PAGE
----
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Carless and Carefree

Postcard from Atlanta

By Catherine E. Shoichet

ATLANTA—It’s summer fling season and, yes, I’m in love.

No, this Scarlett O’Hara hasn’t yet found a Rhett Butler to sweep her away. And the “Sex and the City” gang would likely find my romance uninspiring.

Nonetheless, I proudly proclaim my undying affection for (drumroll please) my own two feet.

I packed up my bags in Cambridge and flew to Atlanta just over five weeks ago, bleary-eyed from a hellish semester and determined to have the Best and Most Adventurous Summer Ever. It was my first journey below the Mason-Dixon line beyond the typical family Disney World trip. Like Ponce de Leon, I began a Southern quest for eternal youth, hoping to discover a new place—and reinvent myself.

My plane landed at Hartsfield International Airport. And $23.50 and one incredibly confusing cab ride later, I found my new apartment. Without furniture. Without lights. Without silverware. And without a car.

Thankfully, there’s no decorating wound a trip to Bed, Bath and Beyond won’t heal, and my apartment transformed from uninhabitable cave to posh Midtown pad in no time. With a bus stop nearby and the subway station only a 10-minute walk away, I was ready to settle in to summer and explore my new home.

Atlanta has just enough big-city bustle to consider itself cosmopolitan, and just enough Southern Charm to say “y’all come back now” and really mean it. They call it “the city too busy to hate.”

But they don’t tell you on postcards or tourist maps that it’s also the city too busy to walk anywhere. Or at the very least, the city where everyone is so in love with their cars that they wouldn’t even consider it.

If you don’t believe me, look at the signs. Literally. Just last week, I saw a billboard advertising “Jesus: Coming Soon,” planted directly next to a used car dealership in a moment of marketing genius. It was practical product placement, to be sure. If Jesus were coming to Atlanta, he’d have to buy a car first to navigate the sprawl and preach to the suburban masses.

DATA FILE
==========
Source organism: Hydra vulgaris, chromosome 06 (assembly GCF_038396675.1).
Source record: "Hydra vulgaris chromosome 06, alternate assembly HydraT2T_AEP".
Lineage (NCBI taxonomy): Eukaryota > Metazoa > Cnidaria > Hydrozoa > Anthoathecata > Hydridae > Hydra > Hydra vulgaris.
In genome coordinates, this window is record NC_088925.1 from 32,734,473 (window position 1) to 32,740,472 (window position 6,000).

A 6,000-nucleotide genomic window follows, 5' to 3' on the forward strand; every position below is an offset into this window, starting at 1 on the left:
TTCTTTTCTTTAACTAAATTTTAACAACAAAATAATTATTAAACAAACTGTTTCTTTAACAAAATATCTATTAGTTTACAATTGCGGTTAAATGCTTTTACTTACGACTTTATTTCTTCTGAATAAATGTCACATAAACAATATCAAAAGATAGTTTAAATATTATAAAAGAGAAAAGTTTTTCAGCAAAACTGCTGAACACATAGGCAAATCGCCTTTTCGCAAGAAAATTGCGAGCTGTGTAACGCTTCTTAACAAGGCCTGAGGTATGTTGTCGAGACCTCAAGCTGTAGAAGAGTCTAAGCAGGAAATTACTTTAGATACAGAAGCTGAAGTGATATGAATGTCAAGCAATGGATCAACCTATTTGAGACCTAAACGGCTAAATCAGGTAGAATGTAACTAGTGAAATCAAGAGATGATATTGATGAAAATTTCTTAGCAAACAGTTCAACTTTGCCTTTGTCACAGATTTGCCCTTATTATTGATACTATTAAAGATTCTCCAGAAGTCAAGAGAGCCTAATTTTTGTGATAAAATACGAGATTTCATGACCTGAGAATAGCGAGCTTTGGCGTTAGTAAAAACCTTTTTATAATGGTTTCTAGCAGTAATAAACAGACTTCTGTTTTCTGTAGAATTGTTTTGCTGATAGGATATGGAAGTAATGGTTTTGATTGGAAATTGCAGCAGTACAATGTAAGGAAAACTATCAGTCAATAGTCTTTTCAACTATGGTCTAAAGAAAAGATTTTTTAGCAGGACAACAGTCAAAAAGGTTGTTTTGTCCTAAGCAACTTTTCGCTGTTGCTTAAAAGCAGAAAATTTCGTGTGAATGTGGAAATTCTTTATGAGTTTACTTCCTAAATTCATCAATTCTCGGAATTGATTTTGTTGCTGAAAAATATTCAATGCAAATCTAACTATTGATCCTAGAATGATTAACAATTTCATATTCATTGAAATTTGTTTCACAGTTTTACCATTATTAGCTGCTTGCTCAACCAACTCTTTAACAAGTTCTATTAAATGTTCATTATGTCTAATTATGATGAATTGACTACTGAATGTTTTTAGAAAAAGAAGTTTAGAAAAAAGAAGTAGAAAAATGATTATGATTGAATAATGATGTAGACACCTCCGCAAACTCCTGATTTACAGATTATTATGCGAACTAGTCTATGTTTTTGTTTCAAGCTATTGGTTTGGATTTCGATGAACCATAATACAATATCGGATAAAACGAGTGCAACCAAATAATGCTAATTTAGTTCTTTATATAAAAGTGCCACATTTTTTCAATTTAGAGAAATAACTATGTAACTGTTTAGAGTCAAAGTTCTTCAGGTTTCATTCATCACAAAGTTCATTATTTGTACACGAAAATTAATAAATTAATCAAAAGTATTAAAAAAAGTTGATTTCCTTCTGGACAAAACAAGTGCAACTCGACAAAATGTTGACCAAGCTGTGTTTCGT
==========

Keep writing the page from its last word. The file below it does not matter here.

Luckily, I have less lofty goals. Urban exploration, I’ve found, is best done on foot.

My first weekend here, I spent four hours wandering around Piedmont Park and the Atlanta Botanical Gardens, discovering lush greenery, cute couples and delicious ice cream cafes.

If my workday ends and the sun is still shining, I often walk home from my downtown office. It’s hardly an expedition into the wilderness (there are at least two Starbucks along the way). But when I tell others about my evening plans, they look at me with a mix of horror and awe. “You’re walking home? Are you sure you don’t want a ride? That must take hours!”

Forty-five minutes and at least one grande Frappucino later, I’m home.

Philosopher and writer Henry David Thoreau, Class of 1837, once described sauntering as a “great art.”

“I have met with but one or two persons in the course of my life who understood the art of Walking, that is, of taking walks, who had a genius, so to speak, for sauntering,” he wrote in his essay, “Walking.”

If Thoreau had written his essay in Atlanta, he would have noted that most people here cannot comprehend the motivation behind sauntering anywhere. And as they gaze at me from behind the tinted windows of their road raging vehicles, it shows. One driver even pulled over to ask me if I was having car trouble.

Of course, there are pitfalls to the carless and carefree life. When you get lost on foot, it takes much longer to find your way (particularly in a city where at least half of the roads seem to be named Peachtree). And, in Atlanta, at least, there are places you just can’t go.

But my roommate here has a car which she kindly shares with me. Several of my new friends have offered to shuttle me around. And there’s always public transportation, which goes almost everywhere I want to be.

Still, I prefer walking. No matter where I go or what I see, it’s always an adventure.

I’m not sure if I’ve succeeded in finding eternal youth on my many walks around Atlanta. But I did find a great Krispy Kreme—with a drive-thru window—on Ponce de Leon Road.

Catherine E. “Scarlett O’Hara” Shoichet ’04, a history and literature concentrator in Winthrop House, is an executive editor of The Crimson. When she’s not frantically dashing around the newsroom of the Atlanta Journal-Constitution minutes before deadline, she’s searching for a true southern gentleman with a sense of adventure—and a car.

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